On Atmosphere and Technique

 "Dordogne River"
Watercolor 15 x 22 inches

Recently, I have been on a painting binge going out almost daily to locations near my home to find landscape scenes to paint en plein air.   My goal for nearly every one of these paintings has been to find a way to paint strong atmospheric effects, such as fog or haze.   Here, where I live, fog is very common because we are located quite near the ocean coast.  So, finding such subjects isn’t at all difficult.   But painting  the atmospheric effects aren’t quite as easy as just copying what I see.   In addition to design considerations of where to place things within the rectangle on which I am painting, technique plays a much heavier role.  

To be perfectly honest, I never learned how to begin with very wet paper and washes to lay in those blurry, faded shapes in the distance.   So, I figured that it was high time that I learned.  I girded up the courage to allow failure to greet me at the ends of my painting sessions, because I knew that in order to learn, I must take risks.   I also know that these failures are great teachers.   Knowing the characteristics of the paints and the paper as I do, I can quickly figure out why certain effects show up and why certain accidents occur.   Even with that knowledge I have referred to a few very accomplished painters, such as Joseph Zbukvic and Alvaro Castagnet to see how they accomplished their brilliantly executed atmospheric paintings.  It is finally coming together for me.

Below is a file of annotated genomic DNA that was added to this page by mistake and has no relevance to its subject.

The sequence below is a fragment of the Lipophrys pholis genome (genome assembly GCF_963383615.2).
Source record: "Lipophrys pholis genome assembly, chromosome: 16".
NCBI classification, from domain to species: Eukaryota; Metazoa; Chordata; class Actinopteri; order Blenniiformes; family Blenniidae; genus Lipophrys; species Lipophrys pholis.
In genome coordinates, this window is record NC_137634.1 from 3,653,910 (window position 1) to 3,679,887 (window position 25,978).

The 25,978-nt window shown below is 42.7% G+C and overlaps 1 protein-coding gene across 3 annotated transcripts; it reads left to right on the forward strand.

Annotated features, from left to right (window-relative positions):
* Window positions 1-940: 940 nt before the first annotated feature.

This painting is quite close to my goal.   It has taken some 25 paintings to reach this point, some different brushes and some newly tried pigments to accomplish it.   In other words, I have ‘blown’ a lot of paintings trying to get here.   Obviously, I have more to go, but I think I am starting to get the hang of it.   It really is a three wash ‘system,’ in which the sheet is covered first with a light value, grayed wash, then almost immediately painting over the wet wash with a deeper valued wash to begin to delineate some shapes in the distance.   This is a touchy step as value (or tone) accuracy plays a BIG role . . . too light and it disappears . . . .too dark and the distance effect is squandered.  It must be spot on.   Then on to nearer parts of the subject,  moving toward the foreground.  It is here that the painter must be patient to wait for the correct level of drying of the paper before applying paint, all the while carefully paying attention to the amount of water in the paint itself and in the brush.   That is a critical element!   Too much water and the paint is weak.  Too wet of a brush, and blossoms might form (disaster!).  It is all in the knowing of how much and when.  

It just takes a few failures to get there.

My studio has a flat screen computer monitor near my easel on which I can see nice big photos of some of the painting subjects I have encountered in my travels.  This painting happened to be in France, along the banks of the Dordogne River.   It is sooooo beautiful there!  (We are taking reservations now to go back there July 8-18, 2013)